Differing Interpretations

Last week a colleague brought a concern to our department meeting.  Exactly one week before final exams, a student had approached him with a drop form.  Perplexed that the student would even be able to obtain a drop form a such a late date, the colleague inquired as to our school policy regarding dropping classes.  The answer he received – “because of AFL we allow drops at any time now” – has left me scratching my head.

Assessment for Learning, at heart (in my opinion), is about providing students with as many possibilities for meaningful feedback as possible so they can improve, be more successful, and ultimately learn more.  Does allowing students to drop a course at any point in the semester accomplish this goal?

As a department we discussed how such a conclusion could be extrapolated from AFL principles.  AFL encourages teachers to provide opportunities for multiple feedback loops; these can be in the form of teacher assessment, peer assessment or self-assessment.  In order to provide an opportunity to improve, an important piece of AFL is that after receiving feedback it is crucial that the student is able to use the feedback to improve.  This can be in the form of continuing to work on a piece of work, re-doing an assignment, having the chance to complete a different assignment with similar criteria, re-writing an exam, etc.  A continuation of this idea is that if we are continually offering students a chance to improve, we should honour the improvement process and place significantly more value on their most recent work.  This may mean ignoring early marks or using the mean instead of the average.  In short, we are called upon as professionals to reflect what our students are able to attain in a consistent fashion.  We acknowledge that often learning requires making mistakes and students shouldn’t be punished for learning.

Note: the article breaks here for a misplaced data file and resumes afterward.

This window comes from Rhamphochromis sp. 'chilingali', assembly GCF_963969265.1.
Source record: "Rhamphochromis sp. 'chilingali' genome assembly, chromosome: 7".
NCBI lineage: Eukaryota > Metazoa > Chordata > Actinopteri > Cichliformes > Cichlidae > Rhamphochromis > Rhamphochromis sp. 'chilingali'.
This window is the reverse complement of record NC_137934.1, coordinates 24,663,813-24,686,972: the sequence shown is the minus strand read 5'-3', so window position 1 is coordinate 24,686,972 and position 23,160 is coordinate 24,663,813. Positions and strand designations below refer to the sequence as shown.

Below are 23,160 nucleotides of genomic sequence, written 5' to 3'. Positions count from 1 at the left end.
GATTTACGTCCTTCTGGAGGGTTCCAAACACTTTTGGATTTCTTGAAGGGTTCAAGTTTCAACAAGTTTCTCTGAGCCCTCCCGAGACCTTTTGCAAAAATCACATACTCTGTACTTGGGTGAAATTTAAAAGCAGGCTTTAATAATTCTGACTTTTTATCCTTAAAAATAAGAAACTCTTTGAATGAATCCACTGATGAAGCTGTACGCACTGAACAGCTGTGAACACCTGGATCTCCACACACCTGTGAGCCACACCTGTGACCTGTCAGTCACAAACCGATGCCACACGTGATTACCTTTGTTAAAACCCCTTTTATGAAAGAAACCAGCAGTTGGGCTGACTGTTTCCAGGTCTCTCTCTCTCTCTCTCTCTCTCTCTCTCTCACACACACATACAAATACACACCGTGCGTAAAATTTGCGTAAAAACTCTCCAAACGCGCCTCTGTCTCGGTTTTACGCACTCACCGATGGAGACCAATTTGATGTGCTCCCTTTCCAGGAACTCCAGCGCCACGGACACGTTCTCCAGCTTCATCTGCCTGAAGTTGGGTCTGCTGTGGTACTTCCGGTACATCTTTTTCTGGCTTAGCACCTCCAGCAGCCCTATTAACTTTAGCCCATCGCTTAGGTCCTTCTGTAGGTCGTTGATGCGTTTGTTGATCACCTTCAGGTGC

To reflect these values, the Ministry of Education has recently decided that student transcripts will no longer show all marks ever received in a course, they will simply reflect the best mark.  If a student chooses to re-take a course to improve, they will remove the original mark from the student’s transcript.  This makes sense to me.  If a student is dedicated enough to take a course twice, why hold the original mark above their heads?

This is where I can see the connection between allowing students to drop a course at any point during the semester and AFL.  If the mark will be replaced by a better mark in the long run, why put a poor mark on the transcript anyway, right?  This just doesn’t sit right with me however.  Taking a class to completion a second time requires a great deal of perseverance and effort.  The student needs to make a personal change somewhere along the way to see improved results.  They are using some kind of feedback to adjust what they are doing and improve.  What does allowing a student to drop teach?  To me it feels very much like encouraging students not to try things that might be difficult and that they might fail at the first time.

I am in conflict, however, with research in the effects of failing students.  Time and time again, it is shown that the most detrimental thing we can do to our students is fail them.  While it’s often concluded then that this research then advocates for “pushing students through,” I simply feel that this means providing more (and maybe different) opportunities for students to see success.  To encourage perseverance, not to let students off the hook.  Is there a solution where we can continue to give students opportunities, without failing them, but which respects the integrity of our courses and doesn’t toy with the idea of “pushing students through?”

It feels very much that the idea of encouraging and valuing learning has been twisted here to temporarily bandage a very complex issue.  What is the right thing to do with students who are not able to see success within the imposed timeframe of a school semester?  Neither of the current solutions – fail them or let them drop – seem like good ones, but our current structure doesn’t seem to present a different option that would be palatable to the masses.

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